Our daughter is only a couple of inches shorter than me and I’m around 6’ in the old money. At her sickest, she weighed around 37kg.
Our daughter experienced onset of bipolar disorder and bulimia nervosa when she was around 16. We went through a period of denial, cleaning up vomit and discarded food stuffs along the way, until it became obvious that there was a problem.
One night, the boys were out at in the BBQ area drinking and smoking and she didn’t want to go out the back, but she wanted a smoke. She asked for a cigarette and went past to sit on the front step. Through her shirt, from the base of her skull to the top of her pelvis, I could see every single vertebra, like a string of beads. I cried until falling asleep that night. Another time she was allowed the special treat of Vodka Cruisers. Having been given one, she went through the remainder of the six-pack in short order and then began vomiting copiously. Then she collapsed on the concrete.
At this stage we kept chickens and I would regularly carry 40kg sacks of feed out to the shed down the back of the yard. I’m not sure what our daughter weighed at this stage but when I picked her up to carry her in to the bedroom, it was like carrying bones wrapped in clothing.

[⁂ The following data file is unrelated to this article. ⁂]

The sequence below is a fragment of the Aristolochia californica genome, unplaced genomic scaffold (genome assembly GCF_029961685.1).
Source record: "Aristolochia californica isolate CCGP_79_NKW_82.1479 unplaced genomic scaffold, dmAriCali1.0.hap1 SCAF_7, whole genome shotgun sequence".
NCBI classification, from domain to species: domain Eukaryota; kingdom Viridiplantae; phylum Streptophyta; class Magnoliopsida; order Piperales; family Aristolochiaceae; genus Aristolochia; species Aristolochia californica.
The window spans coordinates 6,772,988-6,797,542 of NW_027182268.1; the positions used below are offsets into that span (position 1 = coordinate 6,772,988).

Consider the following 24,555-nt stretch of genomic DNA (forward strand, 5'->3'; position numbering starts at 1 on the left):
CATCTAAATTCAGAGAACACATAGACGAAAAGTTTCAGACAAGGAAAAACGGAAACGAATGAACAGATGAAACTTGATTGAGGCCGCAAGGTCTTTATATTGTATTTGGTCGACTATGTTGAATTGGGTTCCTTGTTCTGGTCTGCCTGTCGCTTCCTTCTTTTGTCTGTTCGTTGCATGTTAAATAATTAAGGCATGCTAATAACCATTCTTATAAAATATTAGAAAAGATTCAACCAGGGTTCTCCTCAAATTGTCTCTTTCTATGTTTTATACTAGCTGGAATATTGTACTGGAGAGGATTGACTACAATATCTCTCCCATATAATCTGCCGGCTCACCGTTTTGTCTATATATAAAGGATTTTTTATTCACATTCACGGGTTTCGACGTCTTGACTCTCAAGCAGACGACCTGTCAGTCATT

Looking back, one of the biggest problems for us was that our daughter, when she was ill, was at the cusp between adolescence and adulthood. She was a little too old for youth or children’s services (although she was assessed at one point by a paediatrician) and a little too young for adult services. If you then factor in that we lived in a regional area and that the available local services were stretched to their limits, you can see that it is unlikely that we would have been able to access appropriate supports.
Commonly services are designed to service a strictly-defined clientele. This is understandable in terms of their tender agreements, but it means that if you happen to cross categories ordinarily you are out of luck. One of the major tasks for the future is the re-engineering of services to be more responsive to individual strengths and needs of the consumer. There needs to be more flexibility in terms of access to modules of care which produce outcomes that are desired by the consumer, with input and collaboration from carers.
As a parting thought – I am not enthralled with the term “carer” to describe the role that family and friends play in supporting a person with a mental illness, especially when it comes preceded by the adjective “informal”. Consumers and carers should not be viewed lesser partners in the provision of care, because they are experts by lived experience. But this particular can of worms is a blog entry of its own.